I’ve worked from home for the past six years as a writer, editor, and media personality for The Motley Fool. For that period I’ve had to juggle my son, who is now 16, when he gets home from school, on vacation days, on those random days when schools close seemingly just to annoy parents, and, of course, during the long, long summer.
I’m lucky that I have a lot of flexibility with much of what I do. Sure, I have meetings some days and podcasts tape at certain times, but I can write pretty much whenever. And, sometimes, that means putting in odd hours to be a better parent.
Make time for your teen
On some days I simply have to work roughly normal hours (I tend to work more 7-3 than 9-5 in general). During those days my son would be entirely happy to play videogames and watch videos on his phone, maybe occasionally stopping to text a friend.
I try to not let that happen by including him in my work routine. That might mean having lunch together or him having a drink while I have my morning coffee. When I take a break, I make sure to drag him off his devices and at least engage in a conversation (which can be quite the challenge with a teenage boy).
Be flexible (if you can be)
During the summer I can’t take 10 weeks off or even just work part days like I often do during random days off, long weekends where my wife still has to work, and even weeklong school vacations.
Because I have a lot of flexibility in when I work, I have been known to get up early and work from 5-11 or so and then spend the rest of the day with my son. Maybe we go somewhere, maybe we watch movies on the couch, or maybe we play videogames together. The important thing is that I’m making an effort to spend time and engage.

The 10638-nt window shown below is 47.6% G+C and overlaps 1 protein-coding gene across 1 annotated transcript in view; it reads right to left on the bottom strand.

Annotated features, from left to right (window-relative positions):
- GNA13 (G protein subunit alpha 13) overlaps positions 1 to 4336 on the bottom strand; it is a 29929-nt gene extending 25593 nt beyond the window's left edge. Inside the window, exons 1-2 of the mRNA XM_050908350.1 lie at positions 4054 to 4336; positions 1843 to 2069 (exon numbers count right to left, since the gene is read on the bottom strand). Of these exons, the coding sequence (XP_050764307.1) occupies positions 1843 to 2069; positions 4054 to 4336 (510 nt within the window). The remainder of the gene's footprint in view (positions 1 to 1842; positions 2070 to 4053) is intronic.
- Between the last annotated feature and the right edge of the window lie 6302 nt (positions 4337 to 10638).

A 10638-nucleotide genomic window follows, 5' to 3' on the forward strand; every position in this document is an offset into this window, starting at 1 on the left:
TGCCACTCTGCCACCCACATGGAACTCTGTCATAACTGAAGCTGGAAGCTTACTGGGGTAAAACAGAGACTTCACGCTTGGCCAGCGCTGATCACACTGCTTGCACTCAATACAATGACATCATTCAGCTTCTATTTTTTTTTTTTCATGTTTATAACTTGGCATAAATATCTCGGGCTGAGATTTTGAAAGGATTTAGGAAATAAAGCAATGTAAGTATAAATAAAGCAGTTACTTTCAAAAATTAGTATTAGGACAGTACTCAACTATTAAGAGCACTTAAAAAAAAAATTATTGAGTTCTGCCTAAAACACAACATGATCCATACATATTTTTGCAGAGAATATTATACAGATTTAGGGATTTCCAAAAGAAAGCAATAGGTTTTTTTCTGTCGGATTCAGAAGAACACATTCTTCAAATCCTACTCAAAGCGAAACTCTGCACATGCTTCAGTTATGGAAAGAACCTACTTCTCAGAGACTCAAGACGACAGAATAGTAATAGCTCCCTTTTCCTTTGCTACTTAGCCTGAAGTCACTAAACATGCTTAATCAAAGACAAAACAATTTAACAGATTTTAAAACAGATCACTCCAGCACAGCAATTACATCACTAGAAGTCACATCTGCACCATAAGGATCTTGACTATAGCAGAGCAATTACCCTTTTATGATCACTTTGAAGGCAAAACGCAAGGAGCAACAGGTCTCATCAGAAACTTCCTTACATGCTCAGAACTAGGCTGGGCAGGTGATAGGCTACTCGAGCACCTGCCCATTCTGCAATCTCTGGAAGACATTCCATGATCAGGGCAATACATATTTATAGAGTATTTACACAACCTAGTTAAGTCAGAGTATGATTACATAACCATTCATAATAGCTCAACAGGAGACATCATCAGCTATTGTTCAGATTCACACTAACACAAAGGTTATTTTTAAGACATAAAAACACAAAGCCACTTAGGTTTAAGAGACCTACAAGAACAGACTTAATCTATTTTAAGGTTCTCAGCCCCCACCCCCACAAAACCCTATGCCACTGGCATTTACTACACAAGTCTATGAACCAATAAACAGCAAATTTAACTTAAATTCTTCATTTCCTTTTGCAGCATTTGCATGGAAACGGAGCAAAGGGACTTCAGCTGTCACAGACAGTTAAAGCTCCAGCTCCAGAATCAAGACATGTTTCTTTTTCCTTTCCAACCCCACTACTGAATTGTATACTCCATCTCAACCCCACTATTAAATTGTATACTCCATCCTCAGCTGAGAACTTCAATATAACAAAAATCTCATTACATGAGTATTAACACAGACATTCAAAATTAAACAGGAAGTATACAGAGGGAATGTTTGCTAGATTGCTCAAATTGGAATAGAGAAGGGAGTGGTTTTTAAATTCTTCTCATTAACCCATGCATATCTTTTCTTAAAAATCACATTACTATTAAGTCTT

That’s not always easy. I don’t love getting up before my normal wakeup time and I really don’t like working late-night hours, but I often do both because it frees up my day to spend time doing things with my son.
Adopt a hobby your child is into
I’m not a big videogame guy but my son, like many teenage boys, plays an awful lot of them. I can’t keep up when it comes to the latest shooting game and while I buy every “Star Wars” game, I generally get stuck on the opening scene that teaches you how everything works.
So that we can have some activity together, even when my schedule or other circumstances don’t let us leave the house, I got a Nintendo Switch. My son wins nearly every time but the Switch has games like Mario Kart that I can play reasonably that are also fun.
My son and I have also been known to pull out Uno and we’ve even played dominoes on occasion. Are these either of our favorite things to do? No, of course not, but they’re things we can do together that create at least some socialization when we’re both at home.
Make an effort
Teenagers, from my experience, can entertain themselves. A teen plus a phone can kill a whole day, but that’s probably not a very healthy choice.
As a parent who works from home, when my son has an off-day, an off-week, or even an extended break, I try to make sure to engage with him as much as I can. That’s not always as much as I would like — sometimes work gets in the way — but it’s likely more than he would request if given the choice.
Trying to be an involved parent can interfere with my productivity and force me to work weird hours and/or weekends. I’m hoping it’s worth it and that in the future (likely many years from now) my son appreciates the effort.
–By Daniel B. Kline